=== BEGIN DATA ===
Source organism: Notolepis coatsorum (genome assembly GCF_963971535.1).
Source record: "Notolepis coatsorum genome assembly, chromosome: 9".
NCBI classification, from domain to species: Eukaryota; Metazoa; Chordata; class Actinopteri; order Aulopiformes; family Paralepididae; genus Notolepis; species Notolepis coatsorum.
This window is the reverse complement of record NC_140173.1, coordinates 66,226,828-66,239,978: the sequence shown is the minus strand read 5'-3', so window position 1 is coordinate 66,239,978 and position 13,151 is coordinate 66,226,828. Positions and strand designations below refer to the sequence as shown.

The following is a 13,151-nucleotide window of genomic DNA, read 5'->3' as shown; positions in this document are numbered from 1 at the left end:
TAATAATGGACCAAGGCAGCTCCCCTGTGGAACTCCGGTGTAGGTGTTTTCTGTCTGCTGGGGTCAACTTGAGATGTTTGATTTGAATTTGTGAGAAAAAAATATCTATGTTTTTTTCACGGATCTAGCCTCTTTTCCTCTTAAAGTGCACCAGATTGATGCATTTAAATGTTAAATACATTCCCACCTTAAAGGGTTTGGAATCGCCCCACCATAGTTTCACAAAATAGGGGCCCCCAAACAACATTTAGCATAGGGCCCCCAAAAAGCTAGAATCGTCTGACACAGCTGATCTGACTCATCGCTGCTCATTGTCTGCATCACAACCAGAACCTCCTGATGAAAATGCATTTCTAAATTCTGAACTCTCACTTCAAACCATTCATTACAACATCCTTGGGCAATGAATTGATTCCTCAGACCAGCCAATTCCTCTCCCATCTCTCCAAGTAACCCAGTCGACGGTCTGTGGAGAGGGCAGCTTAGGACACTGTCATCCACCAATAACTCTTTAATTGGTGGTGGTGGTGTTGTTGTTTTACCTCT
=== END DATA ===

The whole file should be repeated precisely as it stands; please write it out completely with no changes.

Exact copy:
Source organism: Notolepis coatsorum (genome assembly GCF_963971535.1).
Source record: "Notolepis coatsorum genome assembly, chromosome: 9".
NCBI classification, from domain to species: Eukaryota; Metazoa; Chordata; class Actinopteri; order Aulopiformes; family Paralepididae; genus Notolepis; species Notolepis coatsorum.
This window is the reverse complement of record NC_140173.1, coordinates 66,226,828-66,239,978: the sequence shown is the minus strand read 5'-3', so window position 1 is coordinate 66,239,978 and position 13,151 is coordinate 66,226,828. Positions and strand designations below refer to the sequence as shown.

The following is a 13,151-nucleotide window of genomic DNA, read 5'->3' as shown; positions in this document are numbered from 1 at the left end:
TAATAATGGACCAAGGCAGCTCCCCTGTGGAACTCCGGTGTAGGTGTTTTCTGTCTGCTGGGGTCAACTTGAGATGTTTGATTTGAATTTGTGAGAAAAAAATATCTATGTTTTTTTCACGGATCTAGCCTCTTTTCCTCTTAAAGTGCACCAGATTGATGCATTTAAATGTTAAATACATTCCCACCTTAAAGGGTTTGGAATCGCCCCACCATAGTTTCACAAAATAGGGGCCCCCAAACAACATTTAGCATAGGGCCCCCAAAAAGCTAGAATCGTCTGACACAGCTGATCTGACTCATCGCTGCTCATTGTCTGCATCACAACCAGAACCTCCTGATGAAAATGCATTTCTAAATTCTGAACTCTCACTTCAAACCATTCATTACAACATCCTTGGGCAATGAATTGATTCCTCAGACCAGCCAATTCCTCTCCCATCTCTCCAAGTAACCCAGTCGACGGTCTGTGGAGAGGGCAGCTTAGGACACTGTCATCCACCAATAACTCTTTAATTGGTGGTGGTGGTGTTGTTGTTTTACCTCT